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Crop watchers add ‘soy-fallow’ to their lexicon

Farmers say growing soybeans ensures the following crop is successful.
This soybean crop in southeastern Saskatchewan might not yield as well as it would in Manitoba, or compete with canola for gross revenues, but some farmers say the margins and the agronomy work for them in that area.

Every year the Oxford Dictionary adds words and phrases to its publication.

In 2021 for instance, one of new phrases was “gig economy.”

In 2023 or 2024, the Oxford folks may want to consider a new word that’s gaining traction in southeastern Saskatchewan.

The word? Soy-fallow.

“A few guys coined the term around here,” said Mark Alexander, who farms south of Weyburn, Sask. “You always get a really good crop on the soybean stubble the next year.”

Soy-fallow doesn’t have an official definition. But if it did, the definition might be: growing soybeans so the following crop is successful.

“(You get) fantastic durum or whatever you grow on it the next year. It seems to have a really good yield bounce,” said Alexander, who seeded 1,140 acres of soybeans on his farm this spring.

Alexander is among a small number of Saskatchewan growers who still have faith in soybeans.

In 2017, Saskatchewan farmers seeded 850,000 acres of beans and some predicted that acres would reach two million, or more, in the 2020s.

That didn’t happen.

Instead, acres went the other direction – dropping to 400,000 in 2018, 150,000 acres in 2020 and 85,000 in 2021.

Years of drought, especially lack of rain in August, decimated soybean yields in the province. Many producers recorded yields of 10 to 15 bushels per acre. That sort of yield doesn’t pay the bills and most producers abandoned beans in favour of other crops.

“We can’t get the yield out of them,” said Howie Mercer, FarmLink marketing adviser in southeastern Saskatchewan, in 2019. “We don’t get the rains when we need them.”

Statistics Canada predicted that Saskatchewan farmers will plant about 40,000 acres of soybeans this year –the lowest amount in the last 12 years.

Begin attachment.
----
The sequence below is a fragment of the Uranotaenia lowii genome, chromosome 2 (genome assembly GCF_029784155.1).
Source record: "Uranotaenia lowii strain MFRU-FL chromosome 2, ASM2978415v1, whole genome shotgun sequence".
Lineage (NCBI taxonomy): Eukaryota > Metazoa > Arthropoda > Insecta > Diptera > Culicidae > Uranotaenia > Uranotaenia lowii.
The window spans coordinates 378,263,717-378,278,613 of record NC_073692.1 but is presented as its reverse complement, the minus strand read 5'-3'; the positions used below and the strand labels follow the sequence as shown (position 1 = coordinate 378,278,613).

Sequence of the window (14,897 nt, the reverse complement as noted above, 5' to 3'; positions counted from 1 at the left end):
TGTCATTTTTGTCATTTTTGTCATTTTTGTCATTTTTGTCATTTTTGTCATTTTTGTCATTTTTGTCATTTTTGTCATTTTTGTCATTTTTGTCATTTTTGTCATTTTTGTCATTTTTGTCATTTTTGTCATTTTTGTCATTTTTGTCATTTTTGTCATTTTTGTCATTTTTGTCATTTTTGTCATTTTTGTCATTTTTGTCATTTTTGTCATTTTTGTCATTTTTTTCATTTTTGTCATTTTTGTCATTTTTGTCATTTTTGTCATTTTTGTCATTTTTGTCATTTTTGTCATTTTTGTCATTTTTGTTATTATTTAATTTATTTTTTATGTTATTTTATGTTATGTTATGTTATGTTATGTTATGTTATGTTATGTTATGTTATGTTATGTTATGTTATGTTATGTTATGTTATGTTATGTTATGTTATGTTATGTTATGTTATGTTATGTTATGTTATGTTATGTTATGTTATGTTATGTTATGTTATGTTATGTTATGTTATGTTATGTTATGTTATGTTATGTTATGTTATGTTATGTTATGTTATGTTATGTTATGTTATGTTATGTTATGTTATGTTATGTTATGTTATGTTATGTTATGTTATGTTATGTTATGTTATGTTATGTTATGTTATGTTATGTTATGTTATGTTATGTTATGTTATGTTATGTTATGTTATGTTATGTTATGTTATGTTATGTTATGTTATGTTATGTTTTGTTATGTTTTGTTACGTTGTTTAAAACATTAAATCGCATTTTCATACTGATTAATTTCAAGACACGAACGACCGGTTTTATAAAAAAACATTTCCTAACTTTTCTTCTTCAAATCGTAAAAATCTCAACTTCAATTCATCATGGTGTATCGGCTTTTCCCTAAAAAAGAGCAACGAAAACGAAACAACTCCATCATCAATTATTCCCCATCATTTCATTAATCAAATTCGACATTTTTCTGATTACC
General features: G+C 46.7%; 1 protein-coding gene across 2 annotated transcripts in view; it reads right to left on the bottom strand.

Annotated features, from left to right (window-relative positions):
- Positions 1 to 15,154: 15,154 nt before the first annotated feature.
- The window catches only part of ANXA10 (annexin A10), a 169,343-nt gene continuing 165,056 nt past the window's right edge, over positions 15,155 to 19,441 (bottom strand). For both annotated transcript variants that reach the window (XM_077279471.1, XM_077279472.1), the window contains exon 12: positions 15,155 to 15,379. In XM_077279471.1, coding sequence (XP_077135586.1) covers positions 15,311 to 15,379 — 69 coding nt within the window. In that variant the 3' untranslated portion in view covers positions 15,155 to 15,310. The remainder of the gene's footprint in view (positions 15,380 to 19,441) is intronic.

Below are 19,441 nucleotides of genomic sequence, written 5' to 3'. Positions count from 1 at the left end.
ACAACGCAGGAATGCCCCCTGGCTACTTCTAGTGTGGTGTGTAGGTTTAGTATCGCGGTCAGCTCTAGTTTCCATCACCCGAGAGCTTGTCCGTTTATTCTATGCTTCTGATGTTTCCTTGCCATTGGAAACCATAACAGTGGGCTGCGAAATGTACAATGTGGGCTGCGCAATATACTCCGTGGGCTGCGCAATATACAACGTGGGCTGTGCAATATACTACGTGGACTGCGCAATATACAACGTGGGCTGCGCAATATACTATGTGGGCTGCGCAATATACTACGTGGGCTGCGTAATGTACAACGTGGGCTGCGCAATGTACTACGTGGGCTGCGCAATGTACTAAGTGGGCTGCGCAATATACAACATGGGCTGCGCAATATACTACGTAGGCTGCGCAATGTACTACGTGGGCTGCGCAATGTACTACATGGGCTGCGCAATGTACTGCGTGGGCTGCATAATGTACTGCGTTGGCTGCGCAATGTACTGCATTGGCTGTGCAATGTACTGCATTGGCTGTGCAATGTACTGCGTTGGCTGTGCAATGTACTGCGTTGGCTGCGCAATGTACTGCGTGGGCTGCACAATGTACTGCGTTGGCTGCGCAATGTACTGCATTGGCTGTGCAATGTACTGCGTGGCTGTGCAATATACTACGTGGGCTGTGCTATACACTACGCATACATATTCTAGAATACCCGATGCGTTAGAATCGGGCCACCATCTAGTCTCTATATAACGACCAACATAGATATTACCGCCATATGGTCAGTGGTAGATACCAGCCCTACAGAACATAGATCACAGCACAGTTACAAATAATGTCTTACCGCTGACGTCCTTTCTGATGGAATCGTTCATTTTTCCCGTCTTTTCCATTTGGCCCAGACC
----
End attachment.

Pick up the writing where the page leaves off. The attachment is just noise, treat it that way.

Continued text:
Winston Van Staveren, who farms near Creelman, Sask., continued to grow the legume in the drought years of 2017 to 2021 – but he didn’t plant soybeans this spring.

Van Staveren will grow soybeans in the future, but the economics didn’t pencil out in 2022.

The price and potential returns for other crops, were too appealing.

“Acres (in Saskatchewan) have slimmed down. In my opinion, they’ve probably bottomed out,” he said.

Many producers have turned their back on beans, but Alexander decided they made sense on his farm for agronomic reasons.

He just added a new piece of land (about two sections) to his operation, but the land was covered in weeds “from corner to corner.”

Soybeans were the right choice for the weedy field because herbicide can be applied during the growing season.

He sprayed glyphosate and Heat prior to seeding and will spray again this spring.

“Because of the thistle on it… this way we can hit it with two shots of glyphosate (in crop) to keep it in reasonably clean condition.”

Plus, there’s the ‘soy-fallow’ benefit – where the soybeans may boost the subsequent crop on the same land.

“It was 70 percent agronomics on this land we took over, on why we put it in,” he explained.

“Thirty percent was: we (could) get a decent yield at a decent price.”

As of early June, new crop soybeans were trading around US $16 per bu. on the Chicago futures market.

Alexander doesn’t expect a huge yield from his beans. But if he gets something, say 20 bu. per acre, that could generate revenue of $400 per acre in 2022.

That’s lower than the potential returns from canola. But soybeans have lower input costs.

Alexander’s approach to soybeans is more like a rotational crop; something he plants to manage weather risk and provide agronomic benefits for the overall production system.

Soy Canada, the industry association, needs more growers like Alexander. The group hopes to expand national production and most of that expansion can only happen on the Prairies because Ontario is maxed out for beans.

Soy Canada has a target of six million acres on the Prairies by 2027. That’s an ambitious goal, considering that 1.25 million acres were planted in Manitoba and Saskatchewan in 2021.

Still, if more growers start to view soybeans as ‘soy-fallow’ or a rotational crop, acres could rebound in Saskatchewan.

“I never plant them thinking (it’s) going to be my money maker,” Alexander said. “We grow red lentils and soybeans. We don’t want rain in August for the red lentils. But if we do get wet, the soybeans will love it. You’re always trying to hedge your risk…. (And) right now my soybean stubble from last year, I have canola on (that field). It looks just fantastic…. When you factor in all these things, it still has a fit somewhere in the crop rotation.”